Hack 15: Securely Track Your Passwords
Hack 14 covers how to choose memorable passwords, but what about the passwords you already have? Or passwords that were assigned to you that you can’t change? Or passwords for systems with special requirements that your usual password scheme doesn’t work for?
Sometimes you just have to write down a password to remember it. Don’t do it where others can read it, such as on a Post-It note or in an easy-to-read text file or Word document. You can keep a secure and searchable database of those hard-to-remember passwords using the free password management tool LastPass (http://lastpass.com/).
One Master Password to Rule All
A LastPass database stores all your passwords in an encrypted state and uses one master password to access that database. LastPass has fields for username, password, URL, and notes associated with each login, and you can create login groups — such as Windows, websites, or Wi-Fi networks — to organize your passwords. LastPass is available in many forms, from web browser extensions to standalone desktop apps; the browser extensions are primarily referred to next because that’s where most of your tedious password management takes place.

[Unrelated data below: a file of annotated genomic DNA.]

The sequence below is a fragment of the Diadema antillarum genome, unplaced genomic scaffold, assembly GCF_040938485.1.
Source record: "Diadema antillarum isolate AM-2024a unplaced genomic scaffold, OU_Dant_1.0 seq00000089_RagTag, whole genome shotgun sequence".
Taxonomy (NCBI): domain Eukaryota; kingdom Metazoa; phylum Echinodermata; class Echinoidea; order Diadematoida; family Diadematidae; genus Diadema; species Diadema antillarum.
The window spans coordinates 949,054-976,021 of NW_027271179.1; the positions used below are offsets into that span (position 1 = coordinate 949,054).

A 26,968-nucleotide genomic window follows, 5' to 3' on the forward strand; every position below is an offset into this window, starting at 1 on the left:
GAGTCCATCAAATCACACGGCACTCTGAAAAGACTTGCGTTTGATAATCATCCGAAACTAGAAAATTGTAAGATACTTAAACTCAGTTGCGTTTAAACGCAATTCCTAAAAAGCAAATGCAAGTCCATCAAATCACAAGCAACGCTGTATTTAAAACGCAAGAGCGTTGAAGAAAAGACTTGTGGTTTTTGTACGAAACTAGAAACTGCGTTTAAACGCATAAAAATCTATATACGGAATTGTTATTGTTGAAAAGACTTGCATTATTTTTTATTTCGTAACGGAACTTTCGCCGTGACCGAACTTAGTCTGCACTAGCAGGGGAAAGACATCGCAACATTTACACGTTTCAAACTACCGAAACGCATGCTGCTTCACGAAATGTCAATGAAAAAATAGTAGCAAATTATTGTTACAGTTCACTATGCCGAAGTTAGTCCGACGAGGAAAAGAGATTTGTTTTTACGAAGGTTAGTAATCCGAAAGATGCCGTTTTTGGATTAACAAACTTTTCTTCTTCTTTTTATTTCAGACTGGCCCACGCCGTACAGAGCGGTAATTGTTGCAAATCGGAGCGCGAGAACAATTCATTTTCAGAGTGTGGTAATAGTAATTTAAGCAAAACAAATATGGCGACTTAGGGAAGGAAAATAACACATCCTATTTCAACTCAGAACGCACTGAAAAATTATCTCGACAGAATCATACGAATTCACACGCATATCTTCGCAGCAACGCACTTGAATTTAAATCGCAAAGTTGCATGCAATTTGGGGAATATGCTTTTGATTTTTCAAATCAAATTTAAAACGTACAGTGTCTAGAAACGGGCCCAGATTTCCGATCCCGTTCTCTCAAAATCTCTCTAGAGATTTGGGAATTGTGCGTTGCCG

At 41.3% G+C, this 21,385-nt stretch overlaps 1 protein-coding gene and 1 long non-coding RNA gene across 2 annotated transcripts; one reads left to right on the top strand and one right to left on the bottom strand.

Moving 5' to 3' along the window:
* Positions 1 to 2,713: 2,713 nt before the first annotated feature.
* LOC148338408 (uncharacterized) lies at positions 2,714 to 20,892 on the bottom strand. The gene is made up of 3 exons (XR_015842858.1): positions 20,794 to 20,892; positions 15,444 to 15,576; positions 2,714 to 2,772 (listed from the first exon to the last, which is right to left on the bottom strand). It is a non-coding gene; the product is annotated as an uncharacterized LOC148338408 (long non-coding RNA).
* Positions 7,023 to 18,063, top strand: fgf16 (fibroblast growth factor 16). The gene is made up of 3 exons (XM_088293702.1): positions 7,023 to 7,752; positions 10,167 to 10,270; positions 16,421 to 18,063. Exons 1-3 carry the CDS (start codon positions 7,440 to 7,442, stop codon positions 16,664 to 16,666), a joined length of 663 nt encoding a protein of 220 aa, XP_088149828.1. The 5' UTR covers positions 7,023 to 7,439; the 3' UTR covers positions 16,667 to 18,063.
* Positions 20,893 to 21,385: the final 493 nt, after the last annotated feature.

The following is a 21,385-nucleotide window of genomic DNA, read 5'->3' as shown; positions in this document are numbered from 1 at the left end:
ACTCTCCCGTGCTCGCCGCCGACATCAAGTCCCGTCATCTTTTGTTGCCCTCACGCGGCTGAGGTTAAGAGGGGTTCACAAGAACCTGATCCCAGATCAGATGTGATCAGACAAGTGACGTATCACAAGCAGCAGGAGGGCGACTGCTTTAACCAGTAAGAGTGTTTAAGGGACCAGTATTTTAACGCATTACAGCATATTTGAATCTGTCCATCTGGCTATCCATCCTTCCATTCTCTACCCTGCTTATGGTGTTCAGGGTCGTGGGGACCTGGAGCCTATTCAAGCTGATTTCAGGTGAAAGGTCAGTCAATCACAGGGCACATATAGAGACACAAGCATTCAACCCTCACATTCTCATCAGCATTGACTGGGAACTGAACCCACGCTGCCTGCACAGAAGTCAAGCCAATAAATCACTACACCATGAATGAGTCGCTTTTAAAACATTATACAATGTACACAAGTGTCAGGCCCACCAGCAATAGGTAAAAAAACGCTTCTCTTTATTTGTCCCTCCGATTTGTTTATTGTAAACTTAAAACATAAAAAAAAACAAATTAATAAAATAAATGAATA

The web-based LastPass service supports every popular browser and operating system. Best of all, it automatically syncs your passwords between browsers so that you can add your various login credentials once but access them from anywhere you set up LastPass. ...